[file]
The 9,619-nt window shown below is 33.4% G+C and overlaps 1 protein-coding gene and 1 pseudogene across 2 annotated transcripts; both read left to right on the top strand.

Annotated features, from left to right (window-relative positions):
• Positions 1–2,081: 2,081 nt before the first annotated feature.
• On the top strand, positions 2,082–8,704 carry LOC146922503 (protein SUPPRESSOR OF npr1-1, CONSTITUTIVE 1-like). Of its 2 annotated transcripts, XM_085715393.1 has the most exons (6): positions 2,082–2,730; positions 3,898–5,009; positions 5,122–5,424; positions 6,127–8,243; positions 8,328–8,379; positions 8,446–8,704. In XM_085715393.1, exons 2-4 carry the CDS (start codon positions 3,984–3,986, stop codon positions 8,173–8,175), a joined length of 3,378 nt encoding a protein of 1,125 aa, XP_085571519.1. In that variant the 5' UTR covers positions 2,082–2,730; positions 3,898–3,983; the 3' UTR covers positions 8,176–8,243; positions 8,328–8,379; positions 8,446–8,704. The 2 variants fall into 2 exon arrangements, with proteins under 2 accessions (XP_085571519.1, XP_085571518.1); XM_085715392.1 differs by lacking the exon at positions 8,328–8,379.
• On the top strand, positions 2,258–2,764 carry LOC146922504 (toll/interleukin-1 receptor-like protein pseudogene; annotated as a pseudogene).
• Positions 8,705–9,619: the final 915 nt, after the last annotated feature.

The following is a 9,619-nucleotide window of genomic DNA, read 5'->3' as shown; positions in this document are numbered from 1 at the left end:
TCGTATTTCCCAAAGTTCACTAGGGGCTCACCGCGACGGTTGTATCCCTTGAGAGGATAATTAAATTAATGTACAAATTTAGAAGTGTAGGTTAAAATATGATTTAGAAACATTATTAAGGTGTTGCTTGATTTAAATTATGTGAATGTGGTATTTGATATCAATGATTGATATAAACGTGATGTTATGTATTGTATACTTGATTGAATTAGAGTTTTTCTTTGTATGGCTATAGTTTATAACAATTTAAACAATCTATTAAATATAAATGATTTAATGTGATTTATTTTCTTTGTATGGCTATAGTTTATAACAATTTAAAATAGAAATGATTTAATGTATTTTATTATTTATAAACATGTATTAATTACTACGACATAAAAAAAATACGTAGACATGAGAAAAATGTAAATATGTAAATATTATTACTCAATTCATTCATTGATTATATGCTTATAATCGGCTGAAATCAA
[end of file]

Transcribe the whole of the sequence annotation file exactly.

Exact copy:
The 9,619-nt window shown below is 33.4% G+C and overlaps 1 protein-coding gene and 1 pseudogene across 2 annotated transcripts; both read left to right on the top strand.

Annotated features, from left to right (window-relative positions):
• Positions 1–2,081: 2,081 nt before the first annotated feature.
• On the top strand, positions 2,082–8,704 carry LOC146922503 (protein SUPPRESSOR OF npr1-1, CONSTITUTIVE 1-like). Of its 2 annotated transcripts, XM_085715393.1 has the most exons (6): positions 2,082–2,730; positions 3,898–5,009; positions 5,122–5,424; positions 6,127–8,243; positions 8,328–8,379; positions 8,446–8,704. In XM_085715393.1, exons 2-4 carry the CDS (start codon positions 3,984–3,986, stop codon positions 8,173–8,175), a joined length of 3,378 nt encoding a protein of 1,125 aa, XP_085571519.1. In that variant the 5' UTR covers positions 2,082–2,730; positions 3,898–3,983; the 3' UTR covers positions 8,176–8,243; positions 8,328–8,379; positions 8,446–8,704. The 2 variants fall into 2 exon arrangements, with proteins under 2 accessions (XP_085571519.1, XP_085571518.1); XM_085715392.1 differs by lacking the exon at positions 8,328–8,379.
• On the top strand, positions 2,258–2,764 carry LOC146922504 (toll/interleukin-1 receptor-like protein pseudogene; annotated as a pseudogene).
• Positions 8,705–9,619: the final 915 nt, after the last annotated feature.

The following is a 9,619-nucleotide window of genomic DNA, read 5'->3' as shown; positions in this document are numbered from 1 at the left end:
TCGTATTTCCCAAAGTTCACTAGGGGCTCACCGCGACGGTTGTATCCCTTGAGAGGATAATTAAATTAATGTACAAATTTAGAAGTGTAGGTTAAAATATGATTTAGAAACATTATTAAGGTGTTGCTTGATTTAAATTATGTGAATGTGGTATTTGATATCAATGATTGATATAAACGTGATGTTATGTATTGTATACTTGATTGAATTAGAGTTTTTCTTTGTATGGCTATAGTTTATAACAATTTAAACAATCTATTAAATATAAATGATTTAATGTGATTTATTTTCTTTGTATGGCTATAGTTTATAACAATTTAAAATAGAAATGATTTAATGTATTTTATTATTTATAAACATGTATTAATTACTACGACATAAAAAAAATACGTAGACATGAGAAAAATGTAAATATGTAAATATTATTACTCAATTCATTCATTGATTATATGCTTATAATCGGCTGAAATCAA